An Introduction to the Study of Organized Labor in America

Pirmais vāks
Macmillan, 1916 - 494 lappuses

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26. lappuse - Americans of all ages, all conditions, and all dispositions constantly form associations. They have not only commercial and manufacturing companies, in which all take part, but associations of a thousand other kinds, religious, moral, serious, futile, general or restricted, enormous or diminutive.
430. lappuse - It is the historic mission of the working class to do away with capitalism. The army of production must be organized, not only for the every-day struggle with capitalists, but also to carry on production when capitalism shall have been overthrown. By organizing industrially we are forming the structure of the new society within the shell of the old.
48. lappuse - THE annual labour of every nation is the fund which originally supplies it with all the necessaries and conveniences of life which it annually consumes, and which consist always either in the immediate produce of that labour, or in what is purchased with that produce from other nations.
430. lappuse - Instead of the conservative motto, "A fair day's wages for a fair day's work," we must inscribe on our banner the revolutionary watchword, "Abolition of the wage system.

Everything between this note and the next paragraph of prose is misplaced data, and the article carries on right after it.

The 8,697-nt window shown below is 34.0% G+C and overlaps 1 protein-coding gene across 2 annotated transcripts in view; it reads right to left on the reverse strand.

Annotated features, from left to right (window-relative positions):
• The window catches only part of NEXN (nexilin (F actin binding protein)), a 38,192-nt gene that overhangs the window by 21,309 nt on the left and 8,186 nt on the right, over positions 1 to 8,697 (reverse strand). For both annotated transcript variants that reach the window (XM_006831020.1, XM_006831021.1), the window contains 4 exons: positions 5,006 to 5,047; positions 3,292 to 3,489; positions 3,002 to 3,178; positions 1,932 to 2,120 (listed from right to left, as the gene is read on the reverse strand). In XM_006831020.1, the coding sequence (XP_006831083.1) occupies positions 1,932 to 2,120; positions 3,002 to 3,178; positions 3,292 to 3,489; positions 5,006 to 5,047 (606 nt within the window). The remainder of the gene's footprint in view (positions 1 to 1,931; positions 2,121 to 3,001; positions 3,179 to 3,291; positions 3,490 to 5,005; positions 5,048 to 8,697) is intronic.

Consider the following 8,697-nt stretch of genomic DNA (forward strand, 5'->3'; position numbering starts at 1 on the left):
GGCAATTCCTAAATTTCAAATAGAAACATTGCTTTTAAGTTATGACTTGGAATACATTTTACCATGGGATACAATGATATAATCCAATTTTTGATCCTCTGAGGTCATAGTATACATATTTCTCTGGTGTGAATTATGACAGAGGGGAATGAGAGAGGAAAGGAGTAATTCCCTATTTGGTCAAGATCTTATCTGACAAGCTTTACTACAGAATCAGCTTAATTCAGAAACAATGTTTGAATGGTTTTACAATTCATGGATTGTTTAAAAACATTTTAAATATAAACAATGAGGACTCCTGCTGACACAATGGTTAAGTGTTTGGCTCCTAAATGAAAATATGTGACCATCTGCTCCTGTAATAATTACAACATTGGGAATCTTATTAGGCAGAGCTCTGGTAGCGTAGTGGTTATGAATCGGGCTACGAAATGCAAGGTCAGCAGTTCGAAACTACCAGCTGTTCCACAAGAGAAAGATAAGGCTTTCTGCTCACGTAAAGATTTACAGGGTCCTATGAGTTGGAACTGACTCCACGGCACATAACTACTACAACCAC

50. lappuse - There is unfortunately no mode of expressing by one familiar term, the aggregate of what may be called the wages-fund of a country : and as the wages of productive labour form nearly the whole of that fund, it is usual to overlook the smaller and less important part, and to say that wages depend on population and capital.
240. lappuse - As usually understood, a boycott is a combination of many to cause a loss to one person by coercing others against their will, to withdraw from him their beneficial business intercourse, through threats that, unless those others do so, the many will cause similar loss to them.
470. lappuse - In governments, that is, in societies directed by laws, liberty can consist only in the power of doing what we ought to will, and in not being constrained to do what we ought not to will.
82. lappuse - From National or International Unions for less than 4,000 members, one delegate; 4,000 or more, two delegates; 8,000 or more, three delegates; 16,000 or more, four delegates; 32,000 or more, five delegates; 64,000 or more, six delegates; 128,000 or more, seven delegates, and so on...
194. lappuse - A combination of workmen to raise their wages may be considered in a twofold point of view : one is ,to benefit themselves, the other is to injure those who do not join their society. The rule of law condemns both.
281. lappuse - No person shall be refused employment or in any way discriminated against on account of membership or nonmembership in any labor organization, and there should be no discriminating against or interference with any employee who is not a member of a labor organization by members of such organization.

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